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Represents a command bar in the container application. The CommandBar object is a member of the CommandBars collection.
Using the CommandBar Object
Use CommandBars(index), where index is the name or index number of a command bar, to return a single CommandBar object. The following example steps through the collection of command bars to find the command bar named "Forms." If it finds this command bar, the example makes it visible and protects its docking state. In this example, the variable
cb represents a CommandBar object.
foundFlag = False For Each cb In CommandBars If cb.Name = "Forms" Then cb.Protection = msoBarNoChangeDock cb.Visible = True foundFlag = True End If Next cb If Not foundFlag Then MsgBox "The collection does not contain a Forms command bar." End If
You can use a name or index number to specify a menu bar or toolbar in the list of available menu bars and toolbars in the container application. However, you must use a name to specify a menu, shortcut menu, or submenu (all of which are represented by CommandBar objects). This example adds a new menu item to the bottom of the Tools menu. When clicked, the new menu item runs the procedure named "qtrReport."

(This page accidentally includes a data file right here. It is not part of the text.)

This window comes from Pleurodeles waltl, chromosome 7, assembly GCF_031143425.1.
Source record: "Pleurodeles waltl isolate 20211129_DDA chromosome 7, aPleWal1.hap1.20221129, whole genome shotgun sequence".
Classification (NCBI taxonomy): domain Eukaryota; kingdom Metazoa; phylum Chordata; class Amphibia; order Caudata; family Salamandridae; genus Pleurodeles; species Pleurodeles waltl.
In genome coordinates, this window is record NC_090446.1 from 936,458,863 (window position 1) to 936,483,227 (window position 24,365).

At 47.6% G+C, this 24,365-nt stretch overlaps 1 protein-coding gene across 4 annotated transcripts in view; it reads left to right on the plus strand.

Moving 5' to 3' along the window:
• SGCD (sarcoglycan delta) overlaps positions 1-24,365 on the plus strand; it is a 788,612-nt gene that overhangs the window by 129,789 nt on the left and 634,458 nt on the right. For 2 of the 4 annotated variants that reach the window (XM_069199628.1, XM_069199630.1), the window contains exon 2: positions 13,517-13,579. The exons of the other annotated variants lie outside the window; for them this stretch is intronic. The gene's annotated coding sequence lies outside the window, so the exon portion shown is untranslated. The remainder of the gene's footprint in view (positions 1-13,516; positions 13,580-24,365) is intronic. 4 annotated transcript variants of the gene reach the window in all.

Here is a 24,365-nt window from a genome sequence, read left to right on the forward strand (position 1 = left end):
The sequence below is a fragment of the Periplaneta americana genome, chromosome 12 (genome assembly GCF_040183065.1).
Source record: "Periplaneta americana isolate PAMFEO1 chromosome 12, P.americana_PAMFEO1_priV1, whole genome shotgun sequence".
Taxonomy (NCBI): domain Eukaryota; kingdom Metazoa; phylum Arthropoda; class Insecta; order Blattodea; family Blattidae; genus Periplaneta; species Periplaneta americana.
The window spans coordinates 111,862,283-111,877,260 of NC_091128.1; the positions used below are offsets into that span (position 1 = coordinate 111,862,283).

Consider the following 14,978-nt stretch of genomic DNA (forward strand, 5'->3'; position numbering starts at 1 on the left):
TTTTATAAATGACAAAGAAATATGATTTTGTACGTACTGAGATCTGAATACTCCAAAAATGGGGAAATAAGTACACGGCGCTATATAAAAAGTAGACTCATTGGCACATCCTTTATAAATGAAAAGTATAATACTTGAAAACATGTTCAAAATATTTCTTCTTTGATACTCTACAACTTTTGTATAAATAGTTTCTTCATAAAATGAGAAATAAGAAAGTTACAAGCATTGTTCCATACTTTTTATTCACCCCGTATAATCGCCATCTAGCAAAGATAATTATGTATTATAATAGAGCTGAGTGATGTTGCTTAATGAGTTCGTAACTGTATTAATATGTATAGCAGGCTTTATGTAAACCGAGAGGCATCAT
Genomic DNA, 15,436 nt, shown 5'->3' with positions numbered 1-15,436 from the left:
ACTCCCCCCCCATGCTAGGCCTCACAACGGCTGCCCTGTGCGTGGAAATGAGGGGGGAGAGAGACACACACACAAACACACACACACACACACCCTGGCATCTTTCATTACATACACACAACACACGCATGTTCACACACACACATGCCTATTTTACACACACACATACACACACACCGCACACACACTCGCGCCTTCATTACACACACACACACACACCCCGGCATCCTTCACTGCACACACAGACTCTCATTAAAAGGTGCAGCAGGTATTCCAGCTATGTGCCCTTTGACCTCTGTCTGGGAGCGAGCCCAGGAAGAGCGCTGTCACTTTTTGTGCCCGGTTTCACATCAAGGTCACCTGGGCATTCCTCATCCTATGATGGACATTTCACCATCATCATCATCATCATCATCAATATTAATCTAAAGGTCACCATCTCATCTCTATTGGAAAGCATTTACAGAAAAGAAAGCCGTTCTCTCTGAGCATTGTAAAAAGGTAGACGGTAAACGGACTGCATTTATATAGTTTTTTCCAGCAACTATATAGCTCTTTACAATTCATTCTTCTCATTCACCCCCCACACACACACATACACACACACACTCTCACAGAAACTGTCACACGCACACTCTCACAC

Set newItem = CommandBars("Tools").Controls.Add(Type:=msoControlButton) With newItem .BeginGroup = True .Caption = "Make Report" .FaceID = 0 .OnAction = "qtrReport" End With
If two or more custom menus or submenus have the same name, CommandBars(index) returns the first one. To ensure that you return the correct menu or submenu, locate the pop-up control that displays that menu. Then apply the CommandBar property to the pop-up control to return the command bar that represents that menu.
Assuming that the third control on the toolbar named "Custom Tools" is a pop-up control, this example adds the Save command to the bottom of that menu.
Set viewMenu = CommandBars("Custom Tools").Controls(3) viewMenu.Controls.Add ID:=3 'ID of Save command is 3